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Nobody Talks, Everybody Walks. Ohio criminal defense lawyer with nearly 40 years experience

“When I was arrested by the Feds on Drug Conspiracy charges, they told me I was facing mandatory life in federal prison without the possibility of parole. I knew that I was innocent, but I was scared . . . so I knew that I would have to find a lawyer who was not afraid of the Feds and would take my case to trial. I chose Greg Robey because he is a fighter. After over 2 weeks in a federal jury trial, I was found Not Guilty of all charges. My family and I am forever grateful to Mr. Robey.” -L.B., Mansfield, Ohio

Gambling in Ohio

The laws and regulations governing gambling and gaming in Ohio are evolving. A recent report issued by State Attorney General Mike DeWine indicated that there are now 667 Internet cafes in Ohio, a figure that is more than double the amount than what officials had previously estimated. These purveyors of electronic sweepstakes essentially operate establishments where patrons can play a game of chance on computer terminals running software that emulates slot machines.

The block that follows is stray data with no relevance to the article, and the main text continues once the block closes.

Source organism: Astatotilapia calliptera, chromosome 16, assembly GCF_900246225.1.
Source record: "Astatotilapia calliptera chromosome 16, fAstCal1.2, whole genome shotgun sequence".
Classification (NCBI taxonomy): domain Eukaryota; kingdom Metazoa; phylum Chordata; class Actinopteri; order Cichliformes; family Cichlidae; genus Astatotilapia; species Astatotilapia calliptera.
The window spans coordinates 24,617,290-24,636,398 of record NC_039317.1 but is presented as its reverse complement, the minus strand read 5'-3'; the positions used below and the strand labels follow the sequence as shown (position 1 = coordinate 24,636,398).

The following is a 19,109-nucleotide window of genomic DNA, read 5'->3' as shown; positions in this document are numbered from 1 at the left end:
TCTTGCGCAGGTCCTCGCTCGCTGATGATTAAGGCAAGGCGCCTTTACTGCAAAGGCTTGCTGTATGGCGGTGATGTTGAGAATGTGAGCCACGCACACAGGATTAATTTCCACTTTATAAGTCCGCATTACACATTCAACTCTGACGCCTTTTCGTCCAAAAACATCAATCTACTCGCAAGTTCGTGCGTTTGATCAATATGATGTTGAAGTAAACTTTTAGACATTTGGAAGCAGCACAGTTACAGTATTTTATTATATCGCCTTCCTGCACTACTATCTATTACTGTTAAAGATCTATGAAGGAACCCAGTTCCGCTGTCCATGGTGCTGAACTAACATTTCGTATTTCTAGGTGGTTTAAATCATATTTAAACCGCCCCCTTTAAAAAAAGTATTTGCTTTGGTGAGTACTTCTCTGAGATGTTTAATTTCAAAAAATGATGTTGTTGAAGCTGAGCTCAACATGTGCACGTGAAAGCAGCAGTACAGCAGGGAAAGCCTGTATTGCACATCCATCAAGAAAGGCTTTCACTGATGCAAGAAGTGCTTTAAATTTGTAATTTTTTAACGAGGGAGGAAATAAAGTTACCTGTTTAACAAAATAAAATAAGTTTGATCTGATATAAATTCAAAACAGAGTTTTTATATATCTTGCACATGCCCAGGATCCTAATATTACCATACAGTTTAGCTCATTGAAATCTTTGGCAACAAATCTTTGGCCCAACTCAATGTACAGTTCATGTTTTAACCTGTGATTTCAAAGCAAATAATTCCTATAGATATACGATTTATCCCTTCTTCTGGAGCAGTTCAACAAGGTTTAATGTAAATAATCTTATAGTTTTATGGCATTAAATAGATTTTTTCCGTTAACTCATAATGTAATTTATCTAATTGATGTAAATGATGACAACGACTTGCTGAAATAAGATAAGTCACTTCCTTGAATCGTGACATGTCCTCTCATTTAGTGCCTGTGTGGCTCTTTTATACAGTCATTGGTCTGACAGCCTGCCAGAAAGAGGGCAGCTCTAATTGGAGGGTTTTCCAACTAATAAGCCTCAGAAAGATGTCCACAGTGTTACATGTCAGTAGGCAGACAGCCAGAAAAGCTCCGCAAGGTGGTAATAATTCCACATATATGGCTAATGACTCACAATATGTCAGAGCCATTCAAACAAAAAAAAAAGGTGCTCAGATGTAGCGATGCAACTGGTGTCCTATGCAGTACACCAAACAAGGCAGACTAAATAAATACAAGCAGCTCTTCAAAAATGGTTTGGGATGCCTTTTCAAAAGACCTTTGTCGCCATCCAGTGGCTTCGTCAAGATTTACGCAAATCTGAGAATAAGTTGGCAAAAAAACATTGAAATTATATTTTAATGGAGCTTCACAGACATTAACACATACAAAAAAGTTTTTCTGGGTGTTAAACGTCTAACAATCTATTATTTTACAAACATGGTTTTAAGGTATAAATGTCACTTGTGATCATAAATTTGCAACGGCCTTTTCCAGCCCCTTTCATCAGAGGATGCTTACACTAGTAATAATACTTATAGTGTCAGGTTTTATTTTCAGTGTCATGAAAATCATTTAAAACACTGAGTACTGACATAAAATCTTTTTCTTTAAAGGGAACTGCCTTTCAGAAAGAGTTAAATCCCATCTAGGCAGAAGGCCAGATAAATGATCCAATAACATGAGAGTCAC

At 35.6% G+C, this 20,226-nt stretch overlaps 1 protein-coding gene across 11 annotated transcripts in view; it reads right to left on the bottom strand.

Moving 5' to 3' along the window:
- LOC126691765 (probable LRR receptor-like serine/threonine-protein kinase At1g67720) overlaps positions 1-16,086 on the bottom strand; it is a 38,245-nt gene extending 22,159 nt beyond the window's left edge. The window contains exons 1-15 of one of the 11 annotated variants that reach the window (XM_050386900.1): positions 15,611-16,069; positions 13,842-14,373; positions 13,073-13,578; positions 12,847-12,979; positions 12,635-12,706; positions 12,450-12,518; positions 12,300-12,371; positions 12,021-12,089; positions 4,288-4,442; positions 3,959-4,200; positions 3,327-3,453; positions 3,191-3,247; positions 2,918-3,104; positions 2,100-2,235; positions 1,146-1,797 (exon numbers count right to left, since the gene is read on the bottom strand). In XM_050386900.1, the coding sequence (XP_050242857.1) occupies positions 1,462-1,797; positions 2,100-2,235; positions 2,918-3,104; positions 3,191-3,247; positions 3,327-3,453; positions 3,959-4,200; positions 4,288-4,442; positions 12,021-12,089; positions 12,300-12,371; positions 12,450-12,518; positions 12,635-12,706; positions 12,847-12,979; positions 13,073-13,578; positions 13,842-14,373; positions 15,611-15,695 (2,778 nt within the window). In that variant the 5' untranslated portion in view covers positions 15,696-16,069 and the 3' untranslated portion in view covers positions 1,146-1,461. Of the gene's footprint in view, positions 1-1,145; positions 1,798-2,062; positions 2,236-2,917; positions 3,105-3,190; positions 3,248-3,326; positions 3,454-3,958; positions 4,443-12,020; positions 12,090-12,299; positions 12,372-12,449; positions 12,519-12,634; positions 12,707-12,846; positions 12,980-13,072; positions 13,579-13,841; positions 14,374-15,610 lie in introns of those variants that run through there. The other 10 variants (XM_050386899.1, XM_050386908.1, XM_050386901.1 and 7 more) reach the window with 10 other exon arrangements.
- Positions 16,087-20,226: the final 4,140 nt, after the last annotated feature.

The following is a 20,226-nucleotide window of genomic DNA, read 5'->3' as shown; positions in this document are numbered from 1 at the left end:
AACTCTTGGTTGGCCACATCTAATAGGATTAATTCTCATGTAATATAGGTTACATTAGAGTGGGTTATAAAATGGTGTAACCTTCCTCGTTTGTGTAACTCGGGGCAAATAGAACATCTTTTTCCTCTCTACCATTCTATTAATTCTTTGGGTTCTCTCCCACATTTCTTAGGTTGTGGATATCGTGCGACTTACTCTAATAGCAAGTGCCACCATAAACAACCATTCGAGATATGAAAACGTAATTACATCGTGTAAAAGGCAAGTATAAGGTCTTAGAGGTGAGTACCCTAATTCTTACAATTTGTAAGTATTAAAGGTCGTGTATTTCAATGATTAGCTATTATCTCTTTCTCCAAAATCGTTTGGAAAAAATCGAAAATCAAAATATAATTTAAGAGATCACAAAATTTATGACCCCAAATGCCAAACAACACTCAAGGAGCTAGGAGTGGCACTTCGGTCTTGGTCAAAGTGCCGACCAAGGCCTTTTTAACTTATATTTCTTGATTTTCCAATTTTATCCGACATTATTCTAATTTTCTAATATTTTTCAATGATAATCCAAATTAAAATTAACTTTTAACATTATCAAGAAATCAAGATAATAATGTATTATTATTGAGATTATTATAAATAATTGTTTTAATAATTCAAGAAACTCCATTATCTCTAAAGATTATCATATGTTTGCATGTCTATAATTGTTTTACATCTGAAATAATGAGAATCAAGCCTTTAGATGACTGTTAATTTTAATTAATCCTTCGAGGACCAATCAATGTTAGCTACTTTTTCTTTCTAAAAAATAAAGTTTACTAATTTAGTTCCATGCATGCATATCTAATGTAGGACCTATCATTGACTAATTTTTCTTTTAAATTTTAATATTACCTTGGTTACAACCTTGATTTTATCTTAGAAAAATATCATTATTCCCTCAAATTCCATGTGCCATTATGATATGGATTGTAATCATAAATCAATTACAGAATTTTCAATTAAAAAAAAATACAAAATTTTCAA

Keeping up the economy in the Buckeye State

Northern Ohio is home to the highest concentration of Internet cafes in the state. One of these cafes in Westlake has even adopted a d├ęcor befitting a casino, complete with fancy plush carpeting, chandeliers, faux pillars, and a bar next door. These businesses are filling the demands of Ohio residents who voted earlier this spring when casinos finally opened up in the state. This means that the gaming venues in Indiana, Michigan and Pennsylvania will probably miss the influx of Ohioans to their tables and machines, but it's a step in the right direction for a state that could use every bit of economic stimulus.

Vying for stronger supervision

Even as the legislature has intervened to open more casinos and the State Attorney's office is pushing for greater oversight, licensing and registration of Internet cafes, opposition to gambling in Ohio continues. In early June, Cuyahoga County prosecutor Bill Mason sought to indict the owners of the sweepstakes software, who also manages the prizes that Ohio players take a chance on. The software providers, however, are based in New Jersey, and the Internet cafe operators are not targeted in the prosecution.

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